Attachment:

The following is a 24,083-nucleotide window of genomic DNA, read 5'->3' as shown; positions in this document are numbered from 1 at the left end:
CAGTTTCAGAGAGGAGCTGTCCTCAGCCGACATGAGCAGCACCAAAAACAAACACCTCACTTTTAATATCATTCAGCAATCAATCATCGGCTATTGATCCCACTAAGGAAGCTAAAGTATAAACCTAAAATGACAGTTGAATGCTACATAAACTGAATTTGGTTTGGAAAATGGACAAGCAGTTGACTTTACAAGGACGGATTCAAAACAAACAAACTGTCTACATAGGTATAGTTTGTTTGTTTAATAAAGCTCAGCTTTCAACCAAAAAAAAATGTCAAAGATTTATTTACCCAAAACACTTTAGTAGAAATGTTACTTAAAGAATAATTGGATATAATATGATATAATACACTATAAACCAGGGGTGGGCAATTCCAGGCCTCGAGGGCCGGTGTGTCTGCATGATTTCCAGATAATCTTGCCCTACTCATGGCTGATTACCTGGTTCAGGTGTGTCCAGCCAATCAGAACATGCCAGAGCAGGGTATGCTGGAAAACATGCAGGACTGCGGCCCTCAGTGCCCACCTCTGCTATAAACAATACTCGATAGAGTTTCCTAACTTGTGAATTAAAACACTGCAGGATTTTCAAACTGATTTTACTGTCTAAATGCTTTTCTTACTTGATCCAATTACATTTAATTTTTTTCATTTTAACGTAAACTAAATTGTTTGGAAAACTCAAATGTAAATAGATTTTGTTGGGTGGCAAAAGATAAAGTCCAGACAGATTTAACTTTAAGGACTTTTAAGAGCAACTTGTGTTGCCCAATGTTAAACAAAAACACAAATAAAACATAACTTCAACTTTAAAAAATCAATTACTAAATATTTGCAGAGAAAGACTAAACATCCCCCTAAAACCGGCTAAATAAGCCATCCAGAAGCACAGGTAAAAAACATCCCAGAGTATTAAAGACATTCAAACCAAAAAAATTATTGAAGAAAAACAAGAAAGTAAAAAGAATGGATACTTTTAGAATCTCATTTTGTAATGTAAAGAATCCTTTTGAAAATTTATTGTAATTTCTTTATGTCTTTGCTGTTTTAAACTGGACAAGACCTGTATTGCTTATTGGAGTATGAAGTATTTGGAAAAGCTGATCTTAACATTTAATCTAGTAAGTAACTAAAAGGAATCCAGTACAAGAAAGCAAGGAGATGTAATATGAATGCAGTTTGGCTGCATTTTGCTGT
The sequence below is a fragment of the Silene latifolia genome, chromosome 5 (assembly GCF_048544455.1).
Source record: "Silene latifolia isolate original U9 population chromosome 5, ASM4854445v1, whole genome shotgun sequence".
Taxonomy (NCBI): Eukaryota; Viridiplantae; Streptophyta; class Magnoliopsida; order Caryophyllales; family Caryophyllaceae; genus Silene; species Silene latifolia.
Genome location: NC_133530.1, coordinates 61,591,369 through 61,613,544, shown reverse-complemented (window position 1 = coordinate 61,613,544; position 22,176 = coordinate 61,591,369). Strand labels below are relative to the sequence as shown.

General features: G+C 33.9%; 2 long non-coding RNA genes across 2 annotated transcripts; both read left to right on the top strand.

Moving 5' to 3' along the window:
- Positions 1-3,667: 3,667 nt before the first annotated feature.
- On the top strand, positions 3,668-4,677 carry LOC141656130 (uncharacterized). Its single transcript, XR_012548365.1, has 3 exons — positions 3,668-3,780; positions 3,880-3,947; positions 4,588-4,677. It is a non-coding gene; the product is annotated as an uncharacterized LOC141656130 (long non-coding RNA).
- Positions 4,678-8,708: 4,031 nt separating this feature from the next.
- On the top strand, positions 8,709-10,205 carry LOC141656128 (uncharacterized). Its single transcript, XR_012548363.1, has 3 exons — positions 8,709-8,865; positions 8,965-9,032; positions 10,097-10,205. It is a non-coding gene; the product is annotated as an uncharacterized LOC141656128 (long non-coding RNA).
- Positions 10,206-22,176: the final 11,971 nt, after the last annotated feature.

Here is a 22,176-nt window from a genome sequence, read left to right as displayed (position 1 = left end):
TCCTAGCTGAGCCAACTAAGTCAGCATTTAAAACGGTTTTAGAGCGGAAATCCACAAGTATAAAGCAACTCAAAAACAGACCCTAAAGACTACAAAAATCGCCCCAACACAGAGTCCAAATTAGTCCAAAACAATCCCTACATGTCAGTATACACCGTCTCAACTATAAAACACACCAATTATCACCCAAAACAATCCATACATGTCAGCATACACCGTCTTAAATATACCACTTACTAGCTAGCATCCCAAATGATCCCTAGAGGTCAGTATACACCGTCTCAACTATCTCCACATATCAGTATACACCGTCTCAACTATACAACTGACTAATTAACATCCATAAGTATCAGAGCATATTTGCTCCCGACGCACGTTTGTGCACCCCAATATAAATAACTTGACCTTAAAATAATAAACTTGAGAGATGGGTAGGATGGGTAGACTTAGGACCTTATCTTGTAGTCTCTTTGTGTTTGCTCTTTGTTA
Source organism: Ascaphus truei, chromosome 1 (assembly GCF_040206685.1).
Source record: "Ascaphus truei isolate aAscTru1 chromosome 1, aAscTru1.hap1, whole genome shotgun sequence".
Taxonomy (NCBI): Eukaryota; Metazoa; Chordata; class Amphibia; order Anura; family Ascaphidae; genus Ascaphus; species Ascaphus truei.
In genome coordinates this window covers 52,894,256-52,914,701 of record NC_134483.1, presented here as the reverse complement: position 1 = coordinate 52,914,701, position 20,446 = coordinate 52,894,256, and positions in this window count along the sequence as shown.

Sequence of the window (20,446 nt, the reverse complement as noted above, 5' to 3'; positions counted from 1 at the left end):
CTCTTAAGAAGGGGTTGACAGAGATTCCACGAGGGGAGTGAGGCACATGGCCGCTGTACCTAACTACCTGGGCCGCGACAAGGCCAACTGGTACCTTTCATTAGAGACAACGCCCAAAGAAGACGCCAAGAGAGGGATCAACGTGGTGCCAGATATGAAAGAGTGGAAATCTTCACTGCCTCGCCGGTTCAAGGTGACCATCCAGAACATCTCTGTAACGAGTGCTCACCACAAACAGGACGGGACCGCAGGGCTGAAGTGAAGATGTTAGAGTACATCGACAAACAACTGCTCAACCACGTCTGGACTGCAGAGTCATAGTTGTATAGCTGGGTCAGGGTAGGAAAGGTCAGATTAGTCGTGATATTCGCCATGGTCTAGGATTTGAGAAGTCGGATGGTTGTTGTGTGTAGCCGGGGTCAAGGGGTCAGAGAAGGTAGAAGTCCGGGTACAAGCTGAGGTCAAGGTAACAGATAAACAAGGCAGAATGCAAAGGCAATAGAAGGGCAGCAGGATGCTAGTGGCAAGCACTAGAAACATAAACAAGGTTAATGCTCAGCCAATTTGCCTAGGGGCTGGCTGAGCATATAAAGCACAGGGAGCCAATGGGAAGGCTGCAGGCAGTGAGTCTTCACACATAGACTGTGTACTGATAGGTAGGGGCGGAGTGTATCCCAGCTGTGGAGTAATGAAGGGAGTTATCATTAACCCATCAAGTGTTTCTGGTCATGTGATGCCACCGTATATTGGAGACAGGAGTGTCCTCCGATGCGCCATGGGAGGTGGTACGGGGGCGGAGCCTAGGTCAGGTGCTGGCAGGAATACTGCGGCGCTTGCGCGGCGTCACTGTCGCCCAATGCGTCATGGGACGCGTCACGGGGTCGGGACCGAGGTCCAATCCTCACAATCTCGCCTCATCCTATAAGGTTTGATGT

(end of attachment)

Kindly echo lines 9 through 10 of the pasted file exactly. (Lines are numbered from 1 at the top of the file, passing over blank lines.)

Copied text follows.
- Positions 1-3,667: 3,667 nt before the first annotated feature.
- On the top strand, positions 3,668-4,677 carry LOC141656130 (uncharacterized). Its single transcript, XR_012548365.1, has 3 exons — positions 3,668-3,780; positions 3,880-3,947; positions 4,588-4,677. It is a non-coding gene; the product is annotated as an uncharacterized LOC141656130 (long non-coding RNA).